LifeSize Passport Brings Video Conferencing to MassesBy Jessica Davis | Posted 2009-10-02 Email Print
WEBINAR: Event Date: Tues, December 5, 2017 at 1:00 p.m. ET/10:00 a.m. PT
How Real-World Numbers Make the Case for SSDs in the Data Center REGISTER >
Upstart video conferencing vendor LifeSize is offering a sub-$2,500 HD system called LifeSize Passport, designed to bring the telepresence experience to the masses. LifeSize's announcement comes one day after Cisco announced plans to create a video conferencing juggernaut through its acquisition of Tandberg.
One day after Cisco announced its HD video conferencing juggernaut through its acquisition of vendor Tandberg, upstart rival LifeSize punched back, announcing its LifeSize Passport HD video communications solution at a sub-$2,500 price.
The system, which consists of an HD video camera, a remote controller and a codec small enough to fit in the palm of a user’s hand, plugs into any existing HD display, whether on the user’s desktop or in a conference room.
LifeSize Passport is also the first HD video communications system to enable Skype HD audio calls to the more than 480 million registered Skype users. And while HD video is not yet enabled and LifeSize says it cannot comment on future directions in its relationship with Skype, it’s a pretty good guess that’s what the two companies are working on in their development relationship. LifeSize says future functionality will be released in its software updates.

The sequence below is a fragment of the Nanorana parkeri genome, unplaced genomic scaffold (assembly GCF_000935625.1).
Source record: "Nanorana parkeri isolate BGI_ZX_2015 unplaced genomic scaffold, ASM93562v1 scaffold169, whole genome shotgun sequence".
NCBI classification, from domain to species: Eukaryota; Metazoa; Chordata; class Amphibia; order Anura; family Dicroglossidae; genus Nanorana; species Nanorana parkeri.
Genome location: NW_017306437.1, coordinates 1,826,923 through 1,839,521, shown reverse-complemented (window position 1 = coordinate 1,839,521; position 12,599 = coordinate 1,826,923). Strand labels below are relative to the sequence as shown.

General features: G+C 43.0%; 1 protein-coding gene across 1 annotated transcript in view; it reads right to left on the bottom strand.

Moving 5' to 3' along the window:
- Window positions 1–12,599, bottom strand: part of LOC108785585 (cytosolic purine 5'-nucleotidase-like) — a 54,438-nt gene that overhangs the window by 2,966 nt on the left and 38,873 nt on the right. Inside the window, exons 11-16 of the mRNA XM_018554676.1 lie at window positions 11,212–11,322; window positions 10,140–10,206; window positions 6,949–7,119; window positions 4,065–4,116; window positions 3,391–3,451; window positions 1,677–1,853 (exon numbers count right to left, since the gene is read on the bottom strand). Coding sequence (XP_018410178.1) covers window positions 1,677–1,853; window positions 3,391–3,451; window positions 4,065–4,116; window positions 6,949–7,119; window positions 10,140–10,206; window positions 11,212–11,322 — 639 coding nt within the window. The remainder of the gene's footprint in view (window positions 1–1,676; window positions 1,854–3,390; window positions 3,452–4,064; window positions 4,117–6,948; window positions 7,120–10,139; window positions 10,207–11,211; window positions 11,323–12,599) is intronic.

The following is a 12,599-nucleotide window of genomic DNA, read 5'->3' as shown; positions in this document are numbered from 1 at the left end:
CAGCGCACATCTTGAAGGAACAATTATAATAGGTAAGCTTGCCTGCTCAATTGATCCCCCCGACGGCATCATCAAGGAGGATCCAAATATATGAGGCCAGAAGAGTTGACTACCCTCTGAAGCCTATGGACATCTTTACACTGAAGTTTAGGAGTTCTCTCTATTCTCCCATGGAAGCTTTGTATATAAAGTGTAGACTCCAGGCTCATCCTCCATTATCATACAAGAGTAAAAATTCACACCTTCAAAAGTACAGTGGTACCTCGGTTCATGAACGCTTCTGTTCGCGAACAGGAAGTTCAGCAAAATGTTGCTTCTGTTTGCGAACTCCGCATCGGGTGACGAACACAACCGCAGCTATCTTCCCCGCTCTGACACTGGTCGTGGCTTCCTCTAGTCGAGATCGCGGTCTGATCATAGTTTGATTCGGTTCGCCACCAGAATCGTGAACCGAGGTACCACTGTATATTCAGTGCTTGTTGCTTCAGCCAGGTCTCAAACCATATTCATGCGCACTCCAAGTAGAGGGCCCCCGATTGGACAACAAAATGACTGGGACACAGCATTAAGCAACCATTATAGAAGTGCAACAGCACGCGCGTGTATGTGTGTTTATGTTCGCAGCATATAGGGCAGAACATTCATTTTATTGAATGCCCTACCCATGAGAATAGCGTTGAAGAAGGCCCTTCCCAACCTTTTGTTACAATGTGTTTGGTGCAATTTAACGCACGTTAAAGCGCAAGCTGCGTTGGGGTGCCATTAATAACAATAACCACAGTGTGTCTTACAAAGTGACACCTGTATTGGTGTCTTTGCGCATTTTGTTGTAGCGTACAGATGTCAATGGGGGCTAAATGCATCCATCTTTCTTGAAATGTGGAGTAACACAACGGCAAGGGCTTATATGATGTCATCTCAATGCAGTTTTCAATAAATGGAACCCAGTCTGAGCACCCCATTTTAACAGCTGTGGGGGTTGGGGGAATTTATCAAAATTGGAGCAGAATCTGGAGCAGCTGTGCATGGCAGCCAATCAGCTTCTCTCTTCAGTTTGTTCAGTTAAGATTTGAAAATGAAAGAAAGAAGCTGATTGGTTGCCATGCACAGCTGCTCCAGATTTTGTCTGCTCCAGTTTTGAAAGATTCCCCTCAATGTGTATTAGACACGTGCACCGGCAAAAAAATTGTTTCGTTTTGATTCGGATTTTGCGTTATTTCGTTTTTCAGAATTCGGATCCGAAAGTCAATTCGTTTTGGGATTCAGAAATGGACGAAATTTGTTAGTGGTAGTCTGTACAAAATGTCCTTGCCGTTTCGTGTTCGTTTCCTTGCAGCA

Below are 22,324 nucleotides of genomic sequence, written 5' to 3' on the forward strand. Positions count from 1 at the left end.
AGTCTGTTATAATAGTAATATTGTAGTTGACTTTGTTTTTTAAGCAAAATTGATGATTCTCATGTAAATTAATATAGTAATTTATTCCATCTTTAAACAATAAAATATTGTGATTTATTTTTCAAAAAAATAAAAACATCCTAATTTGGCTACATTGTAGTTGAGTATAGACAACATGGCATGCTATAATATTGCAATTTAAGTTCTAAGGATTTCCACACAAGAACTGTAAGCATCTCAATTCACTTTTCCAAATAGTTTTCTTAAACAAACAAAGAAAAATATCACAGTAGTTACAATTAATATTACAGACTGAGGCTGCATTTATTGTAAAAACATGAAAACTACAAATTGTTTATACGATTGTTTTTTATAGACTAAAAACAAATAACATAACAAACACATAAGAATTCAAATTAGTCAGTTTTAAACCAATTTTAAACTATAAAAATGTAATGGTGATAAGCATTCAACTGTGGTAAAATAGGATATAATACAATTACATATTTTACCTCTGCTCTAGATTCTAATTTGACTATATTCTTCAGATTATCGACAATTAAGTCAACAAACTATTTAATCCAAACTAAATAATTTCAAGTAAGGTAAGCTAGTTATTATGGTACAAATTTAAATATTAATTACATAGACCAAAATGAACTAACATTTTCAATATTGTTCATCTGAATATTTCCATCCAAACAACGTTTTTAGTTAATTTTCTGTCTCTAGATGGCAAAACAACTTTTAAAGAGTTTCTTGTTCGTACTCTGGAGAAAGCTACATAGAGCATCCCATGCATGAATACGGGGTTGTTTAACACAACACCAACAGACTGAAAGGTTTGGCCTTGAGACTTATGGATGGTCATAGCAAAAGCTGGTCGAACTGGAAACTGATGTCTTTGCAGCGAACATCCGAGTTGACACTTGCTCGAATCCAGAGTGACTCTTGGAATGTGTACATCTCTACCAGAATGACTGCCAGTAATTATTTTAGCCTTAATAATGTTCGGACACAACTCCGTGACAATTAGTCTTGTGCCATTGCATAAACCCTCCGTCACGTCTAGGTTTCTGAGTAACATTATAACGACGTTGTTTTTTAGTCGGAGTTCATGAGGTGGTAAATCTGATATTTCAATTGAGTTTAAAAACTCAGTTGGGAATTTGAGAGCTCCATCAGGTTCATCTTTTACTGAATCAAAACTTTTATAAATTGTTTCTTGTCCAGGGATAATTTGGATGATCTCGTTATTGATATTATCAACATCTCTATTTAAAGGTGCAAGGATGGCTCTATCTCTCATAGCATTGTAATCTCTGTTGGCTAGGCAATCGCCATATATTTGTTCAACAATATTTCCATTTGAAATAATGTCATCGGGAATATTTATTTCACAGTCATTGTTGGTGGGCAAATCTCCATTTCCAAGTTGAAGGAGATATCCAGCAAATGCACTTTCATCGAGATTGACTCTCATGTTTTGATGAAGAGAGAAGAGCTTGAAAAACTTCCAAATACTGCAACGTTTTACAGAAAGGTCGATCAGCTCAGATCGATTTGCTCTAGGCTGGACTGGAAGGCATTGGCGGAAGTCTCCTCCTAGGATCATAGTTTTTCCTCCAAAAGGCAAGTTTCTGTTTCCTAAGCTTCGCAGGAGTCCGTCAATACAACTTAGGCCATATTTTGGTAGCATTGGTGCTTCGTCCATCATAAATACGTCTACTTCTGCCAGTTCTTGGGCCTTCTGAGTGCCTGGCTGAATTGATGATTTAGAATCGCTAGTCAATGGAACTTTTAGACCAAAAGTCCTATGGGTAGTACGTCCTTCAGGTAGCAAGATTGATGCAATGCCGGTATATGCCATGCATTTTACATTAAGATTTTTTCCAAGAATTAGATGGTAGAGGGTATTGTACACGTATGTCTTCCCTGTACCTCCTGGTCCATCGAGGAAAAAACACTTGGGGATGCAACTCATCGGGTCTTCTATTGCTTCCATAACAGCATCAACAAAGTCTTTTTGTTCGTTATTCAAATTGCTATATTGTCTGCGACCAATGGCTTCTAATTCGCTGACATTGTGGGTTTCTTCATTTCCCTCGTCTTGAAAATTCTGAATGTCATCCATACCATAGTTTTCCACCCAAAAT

"This is significantly less expensive than Cisco or Tandberg technology without compromising quality," Michael Helmbrecht, director of product management at LifeSize, tells Channel Insider. The LifeSize Passport enables 720p at 30 frames per second over public IP network. Helmbrecht says that LifeSize’s internally developed codec uses half the bandwidth of technology available from competitors because it was developed as an HD system and not as standard video.
Helmbrecht says the comparable Cisco product would be the Cisco TelePresence 500 at about $35,000, and he says a comparable Tandberg product would run about five times the cost of LifeSize Passport.
"It brings the full telepresence experience further down market," Helmbrecht says. "It expands it to new groups of users in companies that already have video conferencing."
LifeSize says the new product, which fits in a bag designed for a netbook, is ideal for telecommuters and workers who travel frequently. Helmbrecht says the system is up and running in 5 minutes.
LifeSize Passport ships at the beginning of November through the company’s AV VARs and data and IP telephony VARs and through distributor Tech Data.
The product comes in two configurations. The first includes a basic HD camera and starts at just under $2,500. Another system includes the PTZ camera, which zooms and pans, in a package available for just under $3,500.